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With tape restoration and mastering by Gus Elg, a calculated spitshine envelops this recording and positions listeners in the shag carpet-lined haze of a 1970s fusion session. The design by Eric W Mast allows viewers to check out the aforementioned period upholstery through archival photography in the album’s insert, depicting wall-to-wall shag gracing the booths at Mel Brown’s Drum Shop.
Out of the gate, “Latin Summer” burns through with an urgency akin to The Gangsters – an album recorded by members of this band a decade prior. On the Funkadelic-fused “Chrome Dome,” Jimmy Sanders continues to make use of the synthesizer, through squiggling tones and fried bursts, as well as on “Gospel Bridge,” a track that evokes Heavy Weather in its Pollock-like splashes of melody. Jeff Bruce’s fretless bass brings a psych-propelled elasticity to the groove, adding a sinful undercurrent to “Time of My Life” – a languorous tune that could be a Head Hunters outtake – while giving “Song For Valerie” a playful Peaches & Herb-like wiggle.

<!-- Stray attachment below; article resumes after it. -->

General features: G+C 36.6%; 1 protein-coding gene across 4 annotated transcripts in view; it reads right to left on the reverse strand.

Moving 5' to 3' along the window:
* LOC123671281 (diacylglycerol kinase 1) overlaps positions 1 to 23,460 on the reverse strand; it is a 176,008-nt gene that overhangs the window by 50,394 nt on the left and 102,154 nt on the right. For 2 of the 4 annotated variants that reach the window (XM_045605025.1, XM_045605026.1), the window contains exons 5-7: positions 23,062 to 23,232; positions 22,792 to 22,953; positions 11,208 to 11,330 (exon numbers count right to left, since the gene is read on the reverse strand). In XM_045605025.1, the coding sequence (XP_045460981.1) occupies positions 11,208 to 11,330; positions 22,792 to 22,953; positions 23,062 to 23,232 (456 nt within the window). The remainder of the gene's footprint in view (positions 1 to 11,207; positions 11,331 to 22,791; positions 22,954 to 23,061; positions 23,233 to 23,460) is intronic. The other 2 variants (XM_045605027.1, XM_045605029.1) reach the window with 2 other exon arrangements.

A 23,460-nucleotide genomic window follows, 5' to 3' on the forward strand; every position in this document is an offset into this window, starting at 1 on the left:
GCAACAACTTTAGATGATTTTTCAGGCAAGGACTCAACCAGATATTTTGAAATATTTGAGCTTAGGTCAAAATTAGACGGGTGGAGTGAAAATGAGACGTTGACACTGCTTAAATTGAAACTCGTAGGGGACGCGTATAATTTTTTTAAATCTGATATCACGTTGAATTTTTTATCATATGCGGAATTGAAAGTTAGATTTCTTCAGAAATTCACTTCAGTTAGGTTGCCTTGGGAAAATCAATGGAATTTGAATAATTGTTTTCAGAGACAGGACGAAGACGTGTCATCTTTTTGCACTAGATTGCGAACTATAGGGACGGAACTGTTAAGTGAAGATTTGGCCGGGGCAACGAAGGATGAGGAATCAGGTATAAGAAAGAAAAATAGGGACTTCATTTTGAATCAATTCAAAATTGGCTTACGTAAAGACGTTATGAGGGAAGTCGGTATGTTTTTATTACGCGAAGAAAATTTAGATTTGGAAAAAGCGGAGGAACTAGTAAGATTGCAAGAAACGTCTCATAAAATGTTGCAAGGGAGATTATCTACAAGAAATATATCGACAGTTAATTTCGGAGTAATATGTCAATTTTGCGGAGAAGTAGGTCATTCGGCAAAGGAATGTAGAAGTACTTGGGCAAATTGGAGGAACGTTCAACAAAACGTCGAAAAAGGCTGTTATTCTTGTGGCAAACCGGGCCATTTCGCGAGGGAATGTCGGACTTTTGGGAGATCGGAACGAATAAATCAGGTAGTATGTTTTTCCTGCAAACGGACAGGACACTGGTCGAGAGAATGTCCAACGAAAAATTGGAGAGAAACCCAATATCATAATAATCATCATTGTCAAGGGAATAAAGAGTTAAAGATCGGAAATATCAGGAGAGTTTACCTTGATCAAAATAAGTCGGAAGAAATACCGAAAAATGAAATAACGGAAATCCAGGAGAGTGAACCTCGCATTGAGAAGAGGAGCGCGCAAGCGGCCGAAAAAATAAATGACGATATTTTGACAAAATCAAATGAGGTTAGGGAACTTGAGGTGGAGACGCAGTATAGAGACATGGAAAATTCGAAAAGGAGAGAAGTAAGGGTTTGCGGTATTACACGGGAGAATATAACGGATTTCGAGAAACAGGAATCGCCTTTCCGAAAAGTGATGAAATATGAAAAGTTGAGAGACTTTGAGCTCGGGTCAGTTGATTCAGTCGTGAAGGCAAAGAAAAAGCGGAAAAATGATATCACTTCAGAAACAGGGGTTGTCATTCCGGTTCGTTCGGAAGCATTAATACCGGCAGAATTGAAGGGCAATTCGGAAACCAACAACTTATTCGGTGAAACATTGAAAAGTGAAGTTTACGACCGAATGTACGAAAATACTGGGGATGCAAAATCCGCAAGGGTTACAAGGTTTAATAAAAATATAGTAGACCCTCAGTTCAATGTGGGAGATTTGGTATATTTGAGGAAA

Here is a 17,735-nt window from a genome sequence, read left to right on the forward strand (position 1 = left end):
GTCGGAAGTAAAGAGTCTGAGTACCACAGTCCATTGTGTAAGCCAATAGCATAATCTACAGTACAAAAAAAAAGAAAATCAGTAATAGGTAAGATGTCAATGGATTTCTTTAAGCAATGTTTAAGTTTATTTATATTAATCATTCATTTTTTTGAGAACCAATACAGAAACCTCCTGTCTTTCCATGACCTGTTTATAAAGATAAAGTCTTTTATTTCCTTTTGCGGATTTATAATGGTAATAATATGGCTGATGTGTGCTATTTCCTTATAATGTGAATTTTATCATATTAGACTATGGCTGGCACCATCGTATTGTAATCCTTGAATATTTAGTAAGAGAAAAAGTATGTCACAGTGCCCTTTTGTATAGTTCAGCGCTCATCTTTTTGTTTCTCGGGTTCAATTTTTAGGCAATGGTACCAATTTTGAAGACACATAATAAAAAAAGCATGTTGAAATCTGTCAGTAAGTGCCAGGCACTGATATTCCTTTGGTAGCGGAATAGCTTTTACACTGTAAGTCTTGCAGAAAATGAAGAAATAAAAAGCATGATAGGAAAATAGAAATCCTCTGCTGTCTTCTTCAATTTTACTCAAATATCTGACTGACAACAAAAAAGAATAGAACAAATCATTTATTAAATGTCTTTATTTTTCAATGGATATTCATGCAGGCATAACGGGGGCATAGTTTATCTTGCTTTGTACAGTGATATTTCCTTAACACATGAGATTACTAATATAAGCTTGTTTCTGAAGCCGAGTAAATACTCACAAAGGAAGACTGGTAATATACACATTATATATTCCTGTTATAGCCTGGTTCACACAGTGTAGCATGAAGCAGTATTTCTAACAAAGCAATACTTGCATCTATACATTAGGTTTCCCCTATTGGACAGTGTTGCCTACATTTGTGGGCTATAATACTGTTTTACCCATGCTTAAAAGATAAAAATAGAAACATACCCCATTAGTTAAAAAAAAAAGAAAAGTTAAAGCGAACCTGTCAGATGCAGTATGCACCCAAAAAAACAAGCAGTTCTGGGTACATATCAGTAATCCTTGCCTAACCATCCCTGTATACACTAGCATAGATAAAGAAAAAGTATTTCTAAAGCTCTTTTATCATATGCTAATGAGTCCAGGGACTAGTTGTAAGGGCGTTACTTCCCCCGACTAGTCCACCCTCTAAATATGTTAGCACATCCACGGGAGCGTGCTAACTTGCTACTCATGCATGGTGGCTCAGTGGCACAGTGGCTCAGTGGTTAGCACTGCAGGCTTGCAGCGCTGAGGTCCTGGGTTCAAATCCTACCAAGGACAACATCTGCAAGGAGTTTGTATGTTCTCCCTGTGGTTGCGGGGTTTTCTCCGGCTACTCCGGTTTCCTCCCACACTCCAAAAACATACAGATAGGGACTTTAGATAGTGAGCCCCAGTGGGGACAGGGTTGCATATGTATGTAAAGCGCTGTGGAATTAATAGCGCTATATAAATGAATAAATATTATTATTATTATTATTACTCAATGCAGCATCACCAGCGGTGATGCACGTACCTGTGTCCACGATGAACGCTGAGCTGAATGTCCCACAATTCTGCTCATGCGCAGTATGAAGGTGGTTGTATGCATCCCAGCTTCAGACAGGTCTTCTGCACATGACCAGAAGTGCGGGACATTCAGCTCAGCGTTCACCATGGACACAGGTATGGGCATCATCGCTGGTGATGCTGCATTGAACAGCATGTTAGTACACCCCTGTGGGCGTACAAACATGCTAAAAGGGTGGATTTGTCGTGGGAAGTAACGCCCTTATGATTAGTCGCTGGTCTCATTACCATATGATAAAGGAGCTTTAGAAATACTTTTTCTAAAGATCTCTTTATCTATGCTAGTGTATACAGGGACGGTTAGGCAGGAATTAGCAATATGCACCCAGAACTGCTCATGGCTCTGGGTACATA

Transport’s output is staggering for a group entirely unreleased and but a drop in the bucket for Portland’s cottage industry recording business of yesteryear. This installment in the group’s catalog probes a layer deeper.
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